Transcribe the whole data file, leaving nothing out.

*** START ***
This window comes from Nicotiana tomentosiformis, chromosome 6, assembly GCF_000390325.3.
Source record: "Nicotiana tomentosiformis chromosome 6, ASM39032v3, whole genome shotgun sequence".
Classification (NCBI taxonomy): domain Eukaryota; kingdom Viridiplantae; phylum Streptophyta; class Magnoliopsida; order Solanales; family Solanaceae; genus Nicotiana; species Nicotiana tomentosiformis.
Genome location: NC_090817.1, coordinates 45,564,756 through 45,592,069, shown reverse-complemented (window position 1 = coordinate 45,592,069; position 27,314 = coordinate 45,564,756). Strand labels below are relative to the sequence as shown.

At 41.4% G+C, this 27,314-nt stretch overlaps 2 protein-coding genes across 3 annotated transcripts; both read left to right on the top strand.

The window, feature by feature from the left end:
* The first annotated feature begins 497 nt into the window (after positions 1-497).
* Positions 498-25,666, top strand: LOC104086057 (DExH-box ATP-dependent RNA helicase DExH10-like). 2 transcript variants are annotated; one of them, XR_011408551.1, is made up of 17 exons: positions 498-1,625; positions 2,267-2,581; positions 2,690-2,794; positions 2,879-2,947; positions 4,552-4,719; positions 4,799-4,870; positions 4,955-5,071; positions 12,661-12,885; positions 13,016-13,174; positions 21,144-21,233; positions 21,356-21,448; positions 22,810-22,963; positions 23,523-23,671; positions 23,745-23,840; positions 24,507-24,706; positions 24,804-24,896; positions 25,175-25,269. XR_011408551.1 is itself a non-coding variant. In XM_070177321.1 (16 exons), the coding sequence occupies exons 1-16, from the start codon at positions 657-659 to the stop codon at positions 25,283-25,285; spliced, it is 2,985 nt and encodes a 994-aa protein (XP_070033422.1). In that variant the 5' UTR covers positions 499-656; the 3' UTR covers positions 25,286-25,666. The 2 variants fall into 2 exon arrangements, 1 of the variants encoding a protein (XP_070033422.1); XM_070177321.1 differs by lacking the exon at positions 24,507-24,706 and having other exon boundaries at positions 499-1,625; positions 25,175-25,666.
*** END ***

This window comes from Nicotiana tomentosiformis, chromosome 6, assembly GCF_000390325.3.
Source record: "Nicotiana tomentosiformis chromosome 6, ASM39032v3, whole genome shotgun sequence".
Classification (NCBI taxonomy): domain Eukaryota; kingdom Viridiplantae; phylum Streptophyta; class Magnoliopsida; order Solanales; family Solanaceae; genus Nicotiana; species Nicotiana tomentosiformis.
Genome location: NC_090817.1, coordinates 45,564,756 through 45,592,069, shown reverse-complemented (window position 1 = coordinate 45,592,069; position 27,314 = coordinate 45,564,756). Strand labels below are relative to the sequence as shown.

At 41.4% G+C, this 27,314-nt stretch overlaps 2 protein-coding genes across 3 annotated transcripts; both read left to right on the top strand.

The window, feature by feature from the left end:
* The first annotated feature begins 497 nt into the window (after positions 1-497).
* Positions 498-25,666, top strand: LOC104086057 (DExH-box ATP-dependent RNA helicase DExH10-like). 2 transcript variants are annotated; one of them, XR_011408551.1, is made up of 17 exons: positions 498-1,625; positions 2,267-2,581; positions 2,690-2,794; positions 2,879-2,947; positions 4,552-4,719; positions 4,799-4,870; positions 4,955-5,071; positions 12,661-12,885; positions 13,016-13,174; positions 21,144-21,233; positions 21,356-21,448; positions 22,810-22,963; positions 23,523-23,671; positions 23,745-23,840; positions 24,507-24,706; positions 24,804-24,896; positions 25,175-25,269. XR_011408551.1 is itself a non-coding variant. In XM_070177321.1 (16 exons), the coding sequence occupies exons 1-16, from the start codon at positions 657-659 to the stop codon at positions 25,283-25,285; spliced, it is 2,985 nt and encodes a 994-aa protein (XP_070033422.1). In that variant the 5' UTR covers positions 499-656; the 3' UTR covers positions 25,286-25,666. The 2 variants fall into 2 exon arrangements, 1 of the variants encoding a protein (XP_070033422.1); XM_070177321.1 differs by lacking the exon at positions 24,507-24,706 and having other exon boundaries at positions 499-1,625; positions 25,175-25,666.